There is almost no debate more tribal, toxic or territorial than around trans issues. Often conducted on social media, through piecemeal posts and aggressive soundbites, it epitomises how divided our politics can be, especially due to some progressive voices who sought to undermine concerns raised by groups of women. It has suffered from those who have dismissed criticisms of a gender ideology that they forcefully argued did not exist.

All this is why the publication of the landmark Cass Review into gender identity services for young people is so important. When the review was commissioned by NHS England back in 2020, it waded straight into an area that stirs up passions. This particular debate speaks both to a very personal identity issue, but also how people feel about the world. But thanks to independent specialist Dr Hilary Cass, the sting has been taken out of the debate with a clear evidence-based report setting out where some grave mistakes have been made.

What Cass found speaks directly to the problem of how too much heat and not enough light results in bad policy and dreadful outcomes. Her review found many of the country’s gender identity development services for under 18s were operating in a toxic environment, without clear training or guidance. Puberty blockers were being prescribed without suitable evidence that they were safe. People struggling with their gender and other issues weren’t given the care or compassion they deserve. The report itself is written in a factual tone, building on five years of research, that makes the conclusions even more damning.

The reaction to the Cass review shows how we can have a better debate. Labour has pledged to implement its findings in full, with shadow health secretary Wes Streeting acknowledging the “pretty scandalous” findings of the review. Some will be unwilling to give him much praise for repenting on his initial dismal response to discussion around trans issues, yet Streeting was at least open and clear about why his thinking has changed. He withdrew his support for the charity Stonewall’s “get over it” message, admitting: “there are lots of complexities.”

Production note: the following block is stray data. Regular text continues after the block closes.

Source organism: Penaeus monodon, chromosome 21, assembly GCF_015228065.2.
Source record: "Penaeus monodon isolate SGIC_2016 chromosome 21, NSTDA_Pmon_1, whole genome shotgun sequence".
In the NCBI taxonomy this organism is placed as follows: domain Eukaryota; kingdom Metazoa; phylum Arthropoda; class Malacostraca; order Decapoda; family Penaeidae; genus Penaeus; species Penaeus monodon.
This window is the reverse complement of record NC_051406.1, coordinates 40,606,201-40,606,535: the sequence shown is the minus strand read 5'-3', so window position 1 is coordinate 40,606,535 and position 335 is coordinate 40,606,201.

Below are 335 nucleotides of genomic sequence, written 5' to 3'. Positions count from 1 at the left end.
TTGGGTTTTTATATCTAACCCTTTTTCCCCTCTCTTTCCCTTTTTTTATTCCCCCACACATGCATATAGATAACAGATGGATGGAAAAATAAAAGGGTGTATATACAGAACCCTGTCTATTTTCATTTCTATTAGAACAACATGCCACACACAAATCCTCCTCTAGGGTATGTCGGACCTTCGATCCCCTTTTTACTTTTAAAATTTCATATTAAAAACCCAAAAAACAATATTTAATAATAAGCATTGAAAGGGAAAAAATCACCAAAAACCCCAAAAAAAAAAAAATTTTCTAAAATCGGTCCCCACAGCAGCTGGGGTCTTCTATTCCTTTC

Labour was wrong to shut down the debate on trans issues, punishing the likes of MP Rosie Duffield who signalled her unhappiness at their position, and their change of heart should be welcomed. Those who feel vindicated at the findings should avoid the desire to loudly crow — as former Conservative health secretary Sir Sajid Javid has argued to those in his own party. Instead of reveling in finger jabbing at those who are on the wrong side of an independent investigation, they should welcome that substantive process is a chance to move on.

It’s not only in the trans debate where a better evidence base is slaying unsubstantiated shibboleths. A few weeks ago, the business secretary Kemi Badenoch published the findings of a Government-commissioned investigation into the Equality, Diversity and Inclusion agenda (often known as EDI). The results had similar themes to the Cass Review: accepted practices and norms on diversity were “ineffective and counterproductive”. The independent Inclusion at Work panel spoke to over a hundred people at 50 plus organisations, finding that many employers sought to do the right thing but lacked the evidence that what they were doing would work.

As with the trans debate, the Inclusion at Work panel showed that businesses were adopting positions on what they wanted to signal as opposed to what they did in practice. Or, as the report said, “Performative gestures such as compulsory pronouns and rainbow lanyards are often a sign that organisations are struggling to demonstrate how they are being inclusive.” As with the Cass Review, the conclusions were that better understanding of evidence, data and legal responsibilities is key – EDI should not be pursued just for EDI’s sake.